• Renaissance and Reformation Section 3 The Spread of Protestantism • • • Luther’s stand against the church opened the door for others Differing ideas on religious matters put forth. As Lutheranism arose in Germany, new religious movements began in Switzerland and other places in Europe. Ulrich Zwingli • Born in Switzerland, entered priesthood at 22, preached ideas similar to Martin Luther’s • Many ideas viewed as radical • His church based on theocracy, government in which church, state joined; officials divinely inspired Opposed by Luther • Many supported Zwingli, others did not, including Luther • Luther accused Zwingli of tampering with word of God • Without Lutherans’ support, Swiss Protestants vulnerable to attack by Catholics When the disagreement between Swiss Protestants and Catholics erupted into war, Zwingli was a casualty. He died in battle in 1531.
    • Renaissance and Reformation Section 3 John Calvin Background • John Calvin most important Protestant reformer next to Martin Luther • Educated in France, influenced by Erasmus, Renaissance humanists • Supported reforms of Luther in Germany Influenced by Augustine • Preached doctrine of predestination • God knows who will be saved, guides lives of those destined for salvation • Nothing humans can do, good or bad, will change predestined end People Sinful by Nature • Geneva became theocracy under Calvin; strict laws regulated behavior • Strictness at heart of Calvinism’s appeal, gave sense of mission, discipline • Calvinists making world fit for “elect” who had been chosen for salvation
    • Renaissance and Reformation Section 3
    • Renaissance and Reformation Section 3 Other Reformers John Knox • Spokesman for the Reformation in Scotland – Knox’s Reformed Church replaced Roman Catholic Church – Laid groundwork for later Presbyterian denomination Anabaptists • Different beliefs about baptism; insisted on rebaptizing adults – Crime punishable by death at that time – Anabaptist Church evolved into Hutterites, the Mennonites, and the Amish Mennonites
    • Renaissance and Reformation Section 3 Make Generalizations How did the ideas of reformers who came after Luther differ from those of Luther? Answer(s): some were more radical; included ideas of theocracy, predestination
    • Renaissance and Reformation Section 3 Protestantism Spreads to England • 3. Protestant Reformation began with criticisms of the Catholic Church by priests and other religious thinkers. • Reformation began with the king in England A King’s Protest Annulment Opposition • 1509, Henry VIII became king, age 17 • Devout Catholic • Wrote angry protests against Luther’s ideas • Actions won him title “Defender of the Faith” • By 1525, Henry had only one child, Mary • Henry wanted male heir, thought female monarch would weaken England • Decided to have marriage to Catherine annulled • Pope would not agree to annulment • Catherine, nephew Holy Roman Emperor Charles V, also opposed annulment • Dilemma became “the king’s great matter” • Arguing with Pope, Henry fell in love with Anne Boleyn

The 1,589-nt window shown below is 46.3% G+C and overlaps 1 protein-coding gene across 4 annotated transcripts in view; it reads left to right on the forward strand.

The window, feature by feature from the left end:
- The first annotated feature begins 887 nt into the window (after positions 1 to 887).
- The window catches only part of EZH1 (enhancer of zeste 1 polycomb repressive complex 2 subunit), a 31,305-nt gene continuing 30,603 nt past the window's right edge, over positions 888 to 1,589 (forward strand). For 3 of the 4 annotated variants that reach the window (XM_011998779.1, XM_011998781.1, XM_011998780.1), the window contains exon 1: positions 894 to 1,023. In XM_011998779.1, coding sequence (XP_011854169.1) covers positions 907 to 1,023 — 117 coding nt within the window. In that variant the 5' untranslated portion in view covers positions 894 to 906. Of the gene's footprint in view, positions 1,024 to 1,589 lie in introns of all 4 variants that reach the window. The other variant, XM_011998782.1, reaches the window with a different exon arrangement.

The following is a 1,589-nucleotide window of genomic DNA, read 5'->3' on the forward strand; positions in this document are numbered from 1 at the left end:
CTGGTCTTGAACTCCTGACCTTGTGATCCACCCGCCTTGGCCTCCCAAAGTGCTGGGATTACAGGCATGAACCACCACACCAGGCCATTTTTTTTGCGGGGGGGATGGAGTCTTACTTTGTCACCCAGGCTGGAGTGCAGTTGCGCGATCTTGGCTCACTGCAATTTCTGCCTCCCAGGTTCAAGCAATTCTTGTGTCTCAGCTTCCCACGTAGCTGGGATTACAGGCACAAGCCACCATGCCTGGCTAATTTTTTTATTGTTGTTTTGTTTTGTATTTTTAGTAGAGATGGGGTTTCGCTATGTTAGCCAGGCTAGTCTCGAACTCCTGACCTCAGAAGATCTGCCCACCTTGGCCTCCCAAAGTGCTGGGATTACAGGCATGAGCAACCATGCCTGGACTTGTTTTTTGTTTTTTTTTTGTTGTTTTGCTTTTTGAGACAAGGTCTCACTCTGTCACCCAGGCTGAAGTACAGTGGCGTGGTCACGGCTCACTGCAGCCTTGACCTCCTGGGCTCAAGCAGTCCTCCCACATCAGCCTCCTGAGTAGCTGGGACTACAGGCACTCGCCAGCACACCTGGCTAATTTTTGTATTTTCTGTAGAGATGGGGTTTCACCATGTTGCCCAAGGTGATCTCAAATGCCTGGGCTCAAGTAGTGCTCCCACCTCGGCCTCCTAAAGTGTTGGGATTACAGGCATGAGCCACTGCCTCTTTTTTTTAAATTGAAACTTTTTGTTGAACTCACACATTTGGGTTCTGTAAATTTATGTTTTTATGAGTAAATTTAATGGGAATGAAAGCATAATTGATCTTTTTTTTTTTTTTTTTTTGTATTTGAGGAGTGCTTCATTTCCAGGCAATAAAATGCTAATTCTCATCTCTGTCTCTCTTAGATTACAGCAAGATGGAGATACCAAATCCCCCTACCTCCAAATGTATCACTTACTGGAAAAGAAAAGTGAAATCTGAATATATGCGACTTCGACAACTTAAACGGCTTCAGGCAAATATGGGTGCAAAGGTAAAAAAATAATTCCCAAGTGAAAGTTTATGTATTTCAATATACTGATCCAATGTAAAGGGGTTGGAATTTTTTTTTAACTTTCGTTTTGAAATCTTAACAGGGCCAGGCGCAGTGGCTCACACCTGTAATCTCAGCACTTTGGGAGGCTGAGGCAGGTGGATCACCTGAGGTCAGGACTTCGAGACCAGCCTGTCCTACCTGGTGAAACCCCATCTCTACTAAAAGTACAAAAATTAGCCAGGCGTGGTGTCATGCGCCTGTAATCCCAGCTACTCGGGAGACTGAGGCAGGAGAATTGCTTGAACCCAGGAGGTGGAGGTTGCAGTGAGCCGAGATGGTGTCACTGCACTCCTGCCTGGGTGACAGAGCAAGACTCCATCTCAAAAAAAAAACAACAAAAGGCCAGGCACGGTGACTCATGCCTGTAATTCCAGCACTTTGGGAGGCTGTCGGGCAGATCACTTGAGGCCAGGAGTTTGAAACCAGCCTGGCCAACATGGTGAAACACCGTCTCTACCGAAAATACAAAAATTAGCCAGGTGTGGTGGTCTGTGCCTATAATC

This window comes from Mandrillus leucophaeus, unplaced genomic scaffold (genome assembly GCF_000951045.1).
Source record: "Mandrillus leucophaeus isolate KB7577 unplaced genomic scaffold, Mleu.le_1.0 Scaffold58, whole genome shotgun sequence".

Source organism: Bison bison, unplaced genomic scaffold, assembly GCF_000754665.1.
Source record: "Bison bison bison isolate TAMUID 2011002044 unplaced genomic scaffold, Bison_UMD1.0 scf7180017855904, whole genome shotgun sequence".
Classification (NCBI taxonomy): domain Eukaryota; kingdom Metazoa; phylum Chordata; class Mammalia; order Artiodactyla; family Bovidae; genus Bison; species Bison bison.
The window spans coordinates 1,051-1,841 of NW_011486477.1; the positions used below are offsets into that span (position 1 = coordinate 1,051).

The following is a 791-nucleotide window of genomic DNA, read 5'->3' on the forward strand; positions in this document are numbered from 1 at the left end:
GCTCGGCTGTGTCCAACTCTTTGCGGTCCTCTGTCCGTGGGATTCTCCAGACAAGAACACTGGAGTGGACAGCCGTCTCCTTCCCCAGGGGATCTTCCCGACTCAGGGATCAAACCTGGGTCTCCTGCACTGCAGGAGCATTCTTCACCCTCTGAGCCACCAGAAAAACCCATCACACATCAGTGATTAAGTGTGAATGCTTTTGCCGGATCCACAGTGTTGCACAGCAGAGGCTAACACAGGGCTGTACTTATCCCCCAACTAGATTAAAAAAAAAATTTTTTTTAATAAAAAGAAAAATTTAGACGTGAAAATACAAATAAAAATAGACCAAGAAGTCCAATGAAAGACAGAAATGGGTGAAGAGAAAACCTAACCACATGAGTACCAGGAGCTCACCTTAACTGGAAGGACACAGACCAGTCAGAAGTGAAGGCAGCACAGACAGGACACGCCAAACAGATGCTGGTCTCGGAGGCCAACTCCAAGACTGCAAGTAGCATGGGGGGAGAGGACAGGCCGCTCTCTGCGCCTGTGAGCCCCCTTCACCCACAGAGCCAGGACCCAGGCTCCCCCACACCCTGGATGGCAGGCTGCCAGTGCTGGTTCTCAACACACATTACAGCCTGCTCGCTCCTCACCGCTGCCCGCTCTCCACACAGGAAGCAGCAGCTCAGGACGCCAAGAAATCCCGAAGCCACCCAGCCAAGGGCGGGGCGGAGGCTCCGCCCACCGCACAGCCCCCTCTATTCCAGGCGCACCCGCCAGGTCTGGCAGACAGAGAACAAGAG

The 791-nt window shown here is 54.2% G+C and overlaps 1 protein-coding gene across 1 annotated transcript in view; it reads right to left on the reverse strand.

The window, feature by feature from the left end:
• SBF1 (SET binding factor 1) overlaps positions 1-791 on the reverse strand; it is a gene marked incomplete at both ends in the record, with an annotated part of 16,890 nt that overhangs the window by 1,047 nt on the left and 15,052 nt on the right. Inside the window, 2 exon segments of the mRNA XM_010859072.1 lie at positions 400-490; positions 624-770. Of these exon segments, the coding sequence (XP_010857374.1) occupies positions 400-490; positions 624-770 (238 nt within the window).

• Renaissance and Reformation Section 3 The Reformation Parliament Henry Takes Over • Reformation Parliament declared that England no longer considered itself under authority of pope • Henry became head of Church of England Church of England • Henry changed rituals of church very little • Closed Catholic monasteries, convents, distributed much of land to nobles • This built more public support for split from Catholic Church Act of Supremacy • Anne Boleyn and Henry secretly married; marriage to Catherine annulled • Later that year Anne gave birth to daughter, Elizabeth • Act of Supremacy passed; Henry VIII “Supreme Head of Church of England”
    • Section 3 Renaissance and Reformation Henry’s Heirs • • • • Third wife, Jane Seymour gave England male heir, Edward VI 1547, Edward VI took throne, age 9 Protestantism gained more ground under guidance of his guardians Edward died young; sister, Mary became queen of England Bloody Mary • Mary returned England to authority of pope • Hundreds burned at state for Protestant beliefs, earning queen title “Bloody Mary” • Her death caused little grief • Half-sister Elizabeth became queen Elizabeth’s Reign • Elizabeth I, Protestant at heart • 1559, drafted new Supremacy Act, splitting England again from Rome • Catholics plotted to place Mary, Queen of Scots, on throne • Elizabeth persecuted Catholics, secured Church of England
    • Renaissance and Reformation Section 3
    • Renaissance and Reformation Section 3 Summarize What caused the Reformation to spread to England? Answer(s): the desire of Henry VIII to annul his marriage